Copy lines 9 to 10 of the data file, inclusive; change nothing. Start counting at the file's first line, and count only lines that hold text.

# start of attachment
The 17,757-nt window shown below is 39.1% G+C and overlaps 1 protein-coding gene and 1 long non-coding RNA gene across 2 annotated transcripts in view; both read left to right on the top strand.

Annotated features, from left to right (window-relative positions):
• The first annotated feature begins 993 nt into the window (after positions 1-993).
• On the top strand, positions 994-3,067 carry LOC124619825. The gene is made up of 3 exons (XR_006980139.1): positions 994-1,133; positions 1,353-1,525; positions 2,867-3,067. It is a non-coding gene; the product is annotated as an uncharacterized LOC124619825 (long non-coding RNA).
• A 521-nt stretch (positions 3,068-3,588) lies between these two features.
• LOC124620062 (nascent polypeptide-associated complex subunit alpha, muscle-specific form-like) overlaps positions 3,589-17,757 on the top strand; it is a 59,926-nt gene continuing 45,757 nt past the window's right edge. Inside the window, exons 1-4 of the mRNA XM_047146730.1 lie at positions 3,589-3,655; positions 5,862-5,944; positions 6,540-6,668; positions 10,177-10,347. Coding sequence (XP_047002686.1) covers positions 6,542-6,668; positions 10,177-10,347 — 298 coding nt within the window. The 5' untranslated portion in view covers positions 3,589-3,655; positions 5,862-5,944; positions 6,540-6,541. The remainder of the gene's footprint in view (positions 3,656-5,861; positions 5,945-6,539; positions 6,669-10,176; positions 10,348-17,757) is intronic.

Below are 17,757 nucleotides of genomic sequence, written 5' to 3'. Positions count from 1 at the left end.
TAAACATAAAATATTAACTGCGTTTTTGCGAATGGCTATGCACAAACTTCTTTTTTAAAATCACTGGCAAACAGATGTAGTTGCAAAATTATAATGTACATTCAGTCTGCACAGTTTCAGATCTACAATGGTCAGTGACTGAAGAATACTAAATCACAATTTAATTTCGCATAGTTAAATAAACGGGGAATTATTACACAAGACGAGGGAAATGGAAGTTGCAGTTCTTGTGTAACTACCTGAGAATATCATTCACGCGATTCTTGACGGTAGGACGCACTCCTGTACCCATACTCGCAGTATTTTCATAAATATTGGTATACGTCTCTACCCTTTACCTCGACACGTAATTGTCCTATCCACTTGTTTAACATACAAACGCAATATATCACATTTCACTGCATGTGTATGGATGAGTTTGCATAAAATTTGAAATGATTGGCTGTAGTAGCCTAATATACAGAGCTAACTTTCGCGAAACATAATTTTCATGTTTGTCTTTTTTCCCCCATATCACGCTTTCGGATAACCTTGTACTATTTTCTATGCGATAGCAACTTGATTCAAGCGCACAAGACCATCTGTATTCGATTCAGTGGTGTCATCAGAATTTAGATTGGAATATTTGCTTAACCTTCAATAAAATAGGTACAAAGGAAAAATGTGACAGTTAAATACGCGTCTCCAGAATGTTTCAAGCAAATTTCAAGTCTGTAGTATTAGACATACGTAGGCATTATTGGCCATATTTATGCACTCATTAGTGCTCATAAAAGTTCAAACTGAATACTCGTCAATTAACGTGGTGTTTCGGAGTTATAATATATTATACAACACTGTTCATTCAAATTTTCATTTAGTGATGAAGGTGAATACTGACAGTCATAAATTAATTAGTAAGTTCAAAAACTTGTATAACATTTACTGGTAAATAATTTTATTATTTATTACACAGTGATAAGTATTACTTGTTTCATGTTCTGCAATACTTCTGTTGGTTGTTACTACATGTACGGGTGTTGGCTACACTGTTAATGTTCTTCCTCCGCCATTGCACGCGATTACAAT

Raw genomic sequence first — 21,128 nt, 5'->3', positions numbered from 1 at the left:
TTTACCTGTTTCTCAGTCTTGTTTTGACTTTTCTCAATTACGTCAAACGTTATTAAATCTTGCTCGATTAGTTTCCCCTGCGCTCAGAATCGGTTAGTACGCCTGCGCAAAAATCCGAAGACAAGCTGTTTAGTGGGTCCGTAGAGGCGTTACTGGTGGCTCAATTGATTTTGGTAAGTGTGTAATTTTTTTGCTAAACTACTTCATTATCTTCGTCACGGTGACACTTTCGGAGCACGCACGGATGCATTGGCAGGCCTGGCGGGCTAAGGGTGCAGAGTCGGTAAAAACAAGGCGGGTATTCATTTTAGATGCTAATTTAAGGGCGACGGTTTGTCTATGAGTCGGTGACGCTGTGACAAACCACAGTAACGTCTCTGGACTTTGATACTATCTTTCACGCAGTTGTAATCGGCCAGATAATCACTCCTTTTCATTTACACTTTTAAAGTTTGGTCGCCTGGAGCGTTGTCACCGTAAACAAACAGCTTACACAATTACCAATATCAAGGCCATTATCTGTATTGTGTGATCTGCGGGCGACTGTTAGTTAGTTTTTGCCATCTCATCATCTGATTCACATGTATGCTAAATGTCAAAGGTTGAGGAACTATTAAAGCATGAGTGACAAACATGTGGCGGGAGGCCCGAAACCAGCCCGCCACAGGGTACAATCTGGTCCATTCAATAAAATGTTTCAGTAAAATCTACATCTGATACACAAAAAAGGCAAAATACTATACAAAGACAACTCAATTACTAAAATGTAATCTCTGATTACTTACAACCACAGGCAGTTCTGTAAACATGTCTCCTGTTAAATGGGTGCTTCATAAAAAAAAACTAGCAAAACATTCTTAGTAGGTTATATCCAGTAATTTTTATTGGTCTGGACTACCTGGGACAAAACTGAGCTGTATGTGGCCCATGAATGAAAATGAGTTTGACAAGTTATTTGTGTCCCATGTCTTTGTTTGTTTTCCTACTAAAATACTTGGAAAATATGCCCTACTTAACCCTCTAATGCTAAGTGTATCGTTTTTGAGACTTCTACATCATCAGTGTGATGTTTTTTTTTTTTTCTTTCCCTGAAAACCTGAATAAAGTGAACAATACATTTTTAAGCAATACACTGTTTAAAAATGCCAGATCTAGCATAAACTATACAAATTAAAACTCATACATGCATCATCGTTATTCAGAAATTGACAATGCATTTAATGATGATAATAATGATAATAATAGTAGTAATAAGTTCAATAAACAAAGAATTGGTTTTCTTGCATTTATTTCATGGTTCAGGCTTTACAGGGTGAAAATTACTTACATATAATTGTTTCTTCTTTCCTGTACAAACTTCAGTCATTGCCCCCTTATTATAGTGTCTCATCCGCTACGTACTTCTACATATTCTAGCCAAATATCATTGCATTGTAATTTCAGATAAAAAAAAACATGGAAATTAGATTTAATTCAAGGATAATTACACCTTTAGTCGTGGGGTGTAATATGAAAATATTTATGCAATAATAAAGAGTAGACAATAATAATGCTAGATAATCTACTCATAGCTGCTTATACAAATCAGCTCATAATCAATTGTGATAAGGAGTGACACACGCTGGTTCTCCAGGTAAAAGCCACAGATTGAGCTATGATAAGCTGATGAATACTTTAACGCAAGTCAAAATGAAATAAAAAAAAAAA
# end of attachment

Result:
Raw genomic sequence first — 21,128 nt, 5'->3', positions numbered from 1 at the left:
TTTACCTGTTTCTCAGTCTTGTTTTGACTTTTCTCAATTACGTCAAACGTTATTAAATCTTGCTCGATTAGTTTCCCCTGCGCTCAGAATCGGTTAGTACGCCTGCGCAAAAATCCGAAGACAAGCTGTTTAGTGGGTCCGTAGAGGCGTTACTGGTGGCTCAATTGATTTTGGTAAGTGTGTAATTTTTTTGCTAAACTACTTCATTATCTTCGTCACGGTGACACTTTCGGAGCACGCACGGATGCATTGGCAGGCCTGGCGGGCTAAGGGTGCAGAGTCGGTAAAAACAAGGCGGGTATTCATTTTAGATGCTAATTTAAGGGCGACGGTTTGTCTATGAGTCGGTGACGCTGTGACAAACCACAGTAACGTCTCTGGACTTTGATACTATCTTTCACGCAGTTGTAATCGGCCAGATAATCACTCCTTTTCATTTACACTTTTAAAGTTTGGTCGCCTGGAGCGTTGTCACCGTAAACAAACAGCTTACACAATTACCAATATCAAGGCCATTATCTGTATTGTGTGATCTGCGGGCGACTGTTAGTTAGTTTTTGCCATCTCATCATCTGATTCACATGTATGCTAAATGTCAAAGGTTGAGGAACTATTAAAGCATGAGTGACAAACATGTGGCGGGAGGCCCGAAACCAGCCCGCCACAGGGTACAATCTGGTCCATTCAATAAAATGTTTCAGTAAAATCTACATCTGATACACAAAAAAGGCAAAATACTATACAAAGACAACTCAATTACTAAAATGTAATCTCTGATTACTTACAACCACAGGCAGTTCTGTAAACATGTCTCCTGTTAAATGGGTGCTTCATAAAAAAAAACTAGCAAAACATTCTTAGTAGGTTATATCCAGTAATTTTTATTGGTCTGGACTACCTGGGACAAAACTGAGCTGTATGTGGCCCATGAATGAAAATGAGTTTGACAAGTTATTTGTGTCCCATGTCTTTGTTTGTTTTCCTACTAAAATACTTGGAAAATATGCCCTACTTAACCCTCTAATGCTAAGTGTATCGTTTTTGAGACTTCTACATCATCAGTGTGATGTTTTTTTTTTTTTCTTTCCCTGAAAACCTGAATAAAGTGAACAATACATTTTTAAGCAATACACTGTTTAAAAATGCCAGATCTAGCATAAACTATACAAATTAAAACTCATACATGCATCATCGTTATTCAGAAATTGACAATGCATTTAATGATGATAATAATGATAATAATAGTAGTAATAAGTTCAATAAACAAAGAATTGGTTTTCTTGCATTTATTTCATGGTTCAGGCTTTACAGGGTGAAAATTACTTACATATAATTGTTTCTTCTTTCCTGTACAAACTTCAGTCATTGCCCCCTTATTATAGTGTCTCATCCGCTACGTACTTCTACATATTCTAGCCAAATATCATTGCATTGTAATTTCAGATAAAAAAAAACATGGAAATTAGATTTAATTCAAGGATAATTACACCTTTAGTCGTGGGGTGTAATATGAAAATATTTATGCAATAATAAAGAGTAGACAATAATAATGCTAGATAATCTACTCATAGCTGCTTATACAAATCAGCTCATAATCAATTGTGATAAGGAGTGACACACGCTGGTTCTCCAGGTAAAAGCCACAGATTGAGCTATGATAAGCTGATGAATACTTTAACGCAAGTCAAAATGAAATAAAAAAAAAAA